T.E.R:R.A.I.N - Taranaki Educational Resource: Research, Analysis and Information Network


Frog (Hamilton's frog) Leiopelma hamiltoni

Kingdom: Animalia
Phylum: Chordata
Class: Amphibia
Order: Anura
Family: Leiopelmatidae
Genus: Leiopelma
Species: L. hamiltoni
Binomial name: Leiopelma hamiltoni
Common name: Hamiltons frog, Hamilton frog

Leiopelma hamiltoni is a frog native to New Zealand. It is one of the rarest and most primitive frogs in the world. Its natural range is a 600 m sq. boulder bank near the summit of the mammal-free Stephens Island in Cook Strait. It is one of the smallest known habitats for any frog species in the world.

Leiopelma hamiltoni is a small species, with males reaching a total length of up to 43 mm and females being larger at 52 mm. Despite its small size it is New Zealand’s largest native frog.
They are mostly light brown in colour, although some green individuals have also been observed. A single dark stripe runs along each side of the head and through the eye. Defensive granular glands are present in the skin, which are concentrated into discrete patches arranged down the back and sides in about six long rows from head to rear, with the middle row being the most prominent. Glands are visible on the upper surface of the legs and feet, and to a lesser extent, the arms. There is no, or very little, webbing between the hind toes, and the fingers are not webbed.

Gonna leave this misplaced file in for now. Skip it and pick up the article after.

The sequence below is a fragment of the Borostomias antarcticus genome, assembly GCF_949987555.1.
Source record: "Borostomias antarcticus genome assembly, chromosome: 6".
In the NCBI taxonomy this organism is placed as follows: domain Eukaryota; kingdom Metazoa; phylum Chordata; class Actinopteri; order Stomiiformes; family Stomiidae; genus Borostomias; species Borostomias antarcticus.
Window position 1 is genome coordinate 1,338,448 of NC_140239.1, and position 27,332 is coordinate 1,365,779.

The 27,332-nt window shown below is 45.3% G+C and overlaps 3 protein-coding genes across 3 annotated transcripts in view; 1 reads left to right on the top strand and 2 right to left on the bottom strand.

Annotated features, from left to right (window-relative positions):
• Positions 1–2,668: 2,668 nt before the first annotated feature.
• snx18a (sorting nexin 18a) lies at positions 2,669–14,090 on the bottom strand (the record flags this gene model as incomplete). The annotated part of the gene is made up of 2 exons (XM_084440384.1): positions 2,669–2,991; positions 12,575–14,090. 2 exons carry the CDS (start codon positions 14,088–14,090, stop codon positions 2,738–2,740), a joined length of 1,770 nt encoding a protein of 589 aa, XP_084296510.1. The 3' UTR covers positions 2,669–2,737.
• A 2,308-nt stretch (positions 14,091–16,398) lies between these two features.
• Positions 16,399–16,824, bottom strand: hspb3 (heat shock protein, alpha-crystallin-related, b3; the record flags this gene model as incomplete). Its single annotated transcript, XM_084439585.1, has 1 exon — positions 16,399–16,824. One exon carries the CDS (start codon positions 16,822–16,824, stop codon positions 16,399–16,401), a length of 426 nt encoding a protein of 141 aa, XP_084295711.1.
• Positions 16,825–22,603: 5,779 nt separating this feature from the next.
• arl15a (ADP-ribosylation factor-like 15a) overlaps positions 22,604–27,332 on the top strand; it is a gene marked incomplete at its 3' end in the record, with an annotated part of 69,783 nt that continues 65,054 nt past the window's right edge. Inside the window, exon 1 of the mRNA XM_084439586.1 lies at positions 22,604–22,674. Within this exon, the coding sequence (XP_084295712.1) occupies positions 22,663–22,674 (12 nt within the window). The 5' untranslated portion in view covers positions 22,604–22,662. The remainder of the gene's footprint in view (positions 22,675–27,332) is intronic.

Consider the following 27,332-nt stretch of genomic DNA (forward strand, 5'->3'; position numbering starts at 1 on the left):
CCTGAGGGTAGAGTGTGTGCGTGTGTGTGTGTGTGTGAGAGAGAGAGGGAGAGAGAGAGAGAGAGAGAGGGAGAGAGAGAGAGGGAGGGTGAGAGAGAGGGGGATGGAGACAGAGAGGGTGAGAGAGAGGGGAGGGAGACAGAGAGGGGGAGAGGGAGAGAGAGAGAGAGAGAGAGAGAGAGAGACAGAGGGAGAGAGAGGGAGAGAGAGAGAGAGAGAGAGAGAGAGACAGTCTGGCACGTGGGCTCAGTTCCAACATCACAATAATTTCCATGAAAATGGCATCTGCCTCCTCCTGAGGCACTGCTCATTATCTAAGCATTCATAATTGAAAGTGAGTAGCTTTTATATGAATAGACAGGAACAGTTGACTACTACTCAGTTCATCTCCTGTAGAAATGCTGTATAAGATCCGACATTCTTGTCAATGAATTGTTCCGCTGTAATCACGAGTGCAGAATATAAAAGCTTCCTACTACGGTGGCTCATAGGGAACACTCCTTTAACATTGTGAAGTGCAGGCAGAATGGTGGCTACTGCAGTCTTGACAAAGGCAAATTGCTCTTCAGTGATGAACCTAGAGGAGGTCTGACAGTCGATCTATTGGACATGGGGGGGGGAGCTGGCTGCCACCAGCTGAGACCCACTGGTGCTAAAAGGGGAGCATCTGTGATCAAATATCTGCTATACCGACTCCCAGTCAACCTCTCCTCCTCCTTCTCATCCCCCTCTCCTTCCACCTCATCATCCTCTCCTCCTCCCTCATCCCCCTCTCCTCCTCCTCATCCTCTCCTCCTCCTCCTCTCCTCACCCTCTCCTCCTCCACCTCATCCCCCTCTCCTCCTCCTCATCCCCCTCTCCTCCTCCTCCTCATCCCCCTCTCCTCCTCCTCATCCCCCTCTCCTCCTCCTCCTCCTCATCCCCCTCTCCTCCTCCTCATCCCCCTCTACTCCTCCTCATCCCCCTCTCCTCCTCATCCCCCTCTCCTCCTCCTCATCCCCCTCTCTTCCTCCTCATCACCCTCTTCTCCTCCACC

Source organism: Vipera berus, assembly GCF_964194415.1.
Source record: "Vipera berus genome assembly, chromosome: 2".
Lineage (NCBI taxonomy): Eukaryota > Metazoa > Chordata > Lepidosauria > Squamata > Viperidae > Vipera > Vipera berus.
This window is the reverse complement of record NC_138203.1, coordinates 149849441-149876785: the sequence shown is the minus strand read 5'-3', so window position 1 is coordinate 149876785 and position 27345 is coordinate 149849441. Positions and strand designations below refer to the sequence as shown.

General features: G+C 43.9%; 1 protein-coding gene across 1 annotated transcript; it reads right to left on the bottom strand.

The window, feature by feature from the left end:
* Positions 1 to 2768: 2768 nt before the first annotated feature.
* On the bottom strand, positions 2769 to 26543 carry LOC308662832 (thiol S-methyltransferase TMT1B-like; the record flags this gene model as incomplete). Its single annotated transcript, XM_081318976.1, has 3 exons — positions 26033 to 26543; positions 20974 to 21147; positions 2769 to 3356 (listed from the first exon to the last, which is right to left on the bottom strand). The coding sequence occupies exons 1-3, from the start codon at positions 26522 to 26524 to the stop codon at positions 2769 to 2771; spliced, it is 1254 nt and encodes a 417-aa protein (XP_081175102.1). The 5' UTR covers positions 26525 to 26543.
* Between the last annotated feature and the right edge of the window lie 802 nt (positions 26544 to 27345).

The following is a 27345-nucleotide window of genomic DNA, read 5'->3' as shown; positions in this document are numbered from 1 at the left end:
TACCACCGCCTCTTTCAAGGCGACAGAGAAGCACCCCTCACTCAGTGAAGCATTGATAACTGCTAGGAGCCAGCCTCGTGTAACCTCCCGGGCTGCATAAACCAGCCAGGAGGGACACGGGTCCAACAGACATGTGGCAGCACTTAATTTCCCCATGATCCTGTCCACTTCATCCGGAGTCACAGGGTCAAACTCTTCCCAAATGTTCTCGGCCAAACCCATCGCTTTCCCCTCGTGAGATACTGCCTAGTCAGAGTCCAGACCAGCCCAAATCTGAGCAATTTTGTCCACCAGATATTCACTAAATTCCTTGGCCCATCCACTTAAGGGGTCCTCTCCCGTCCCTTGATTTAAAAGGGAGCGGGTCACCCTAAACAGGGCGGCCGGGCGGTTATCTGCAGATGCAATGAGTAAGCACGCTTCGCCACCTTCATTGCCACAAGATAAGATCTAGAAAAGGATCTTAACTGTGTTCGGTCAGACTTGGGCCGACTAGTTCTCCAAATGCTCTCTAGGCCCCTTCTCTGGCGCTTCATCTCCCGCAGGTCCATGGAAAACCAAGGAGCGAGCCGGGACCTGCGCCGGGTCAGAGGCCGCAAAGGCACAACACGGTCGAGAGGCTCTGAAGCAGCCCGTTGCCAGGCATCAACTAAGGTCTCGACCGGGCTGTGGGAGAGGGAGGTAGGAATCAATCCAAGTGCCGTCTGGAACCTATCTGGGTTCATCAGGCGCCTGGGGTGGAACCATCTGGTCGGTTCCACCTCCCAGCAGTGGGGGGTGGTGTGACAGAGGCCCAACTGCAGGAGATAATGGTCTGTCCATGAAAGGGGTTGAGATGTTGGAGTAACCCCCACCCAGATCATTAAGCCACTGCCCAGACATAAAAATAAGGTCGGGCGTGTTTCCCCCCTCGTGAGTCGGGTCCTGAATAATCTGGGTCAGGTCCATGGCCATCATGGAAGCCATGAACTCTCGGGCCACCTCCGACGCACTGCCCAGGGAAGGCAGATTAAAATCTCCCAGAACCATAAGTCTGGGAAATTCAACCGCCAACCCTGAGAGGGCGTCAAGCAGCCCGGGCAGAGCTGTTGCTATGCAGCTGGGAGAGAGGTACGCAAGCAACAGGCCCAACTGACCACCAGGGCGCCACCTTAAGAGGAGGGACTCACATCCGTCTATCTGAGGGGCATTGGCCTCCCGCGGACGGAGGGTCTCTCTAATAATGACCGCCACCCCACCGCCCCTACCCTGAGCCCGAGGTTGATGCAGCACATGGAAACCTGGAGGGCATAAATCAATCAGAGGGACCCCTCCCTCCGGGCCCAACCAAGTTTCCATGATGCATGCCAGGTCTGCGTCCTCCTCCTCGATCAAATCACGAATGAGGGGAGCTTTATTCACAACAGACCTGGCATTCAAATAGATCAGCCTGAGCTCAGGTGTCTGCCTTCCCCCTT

Hamilton’s frog, like all other native New Zealand frogs, does not exhibit a breeding call. This is because they are a primitive frog species that do not possess vocal chords or eardrums. However, they are known to squeak or chirp when annoyed, distressed, or during sexual activity. Because of the absence of well developed vocal sac, the sounds they produce depend upon resonance frequencies in head and body, rather than the vibration frequency of vocal chords.

Leiopelma hamiltoni are a nocturnal ground dwelling species that hides during the day in damp, mossy rock crevices. They are insectivores and at night feed on fruit flies, small crickets, moths, and springtails. Juvenile frogs have a snout-vent length of about 20 mm and have no teeth, and thus they are required to eat soft-bodied arthropods like mites and fruit flies.
Leiopelma hamiltoni young do not go through a tadpole stage, instead they develop totally within a gelatinous capsule in the egg, hatching out as froglets. They take around three years to reach maturity. The male that has protected the eggs allows the froglets to climb onto his back where they are kept moist.

The Department of Conservation (DOC) has classified the Hamilton's frog as Nationally Critical under the New Zealand Threat Classification System.



   

The red square is the position of Stephens Island


Thanks to Wikipedia for text and Information:   http://creativecommons.org/licenses/by-sa/3.0/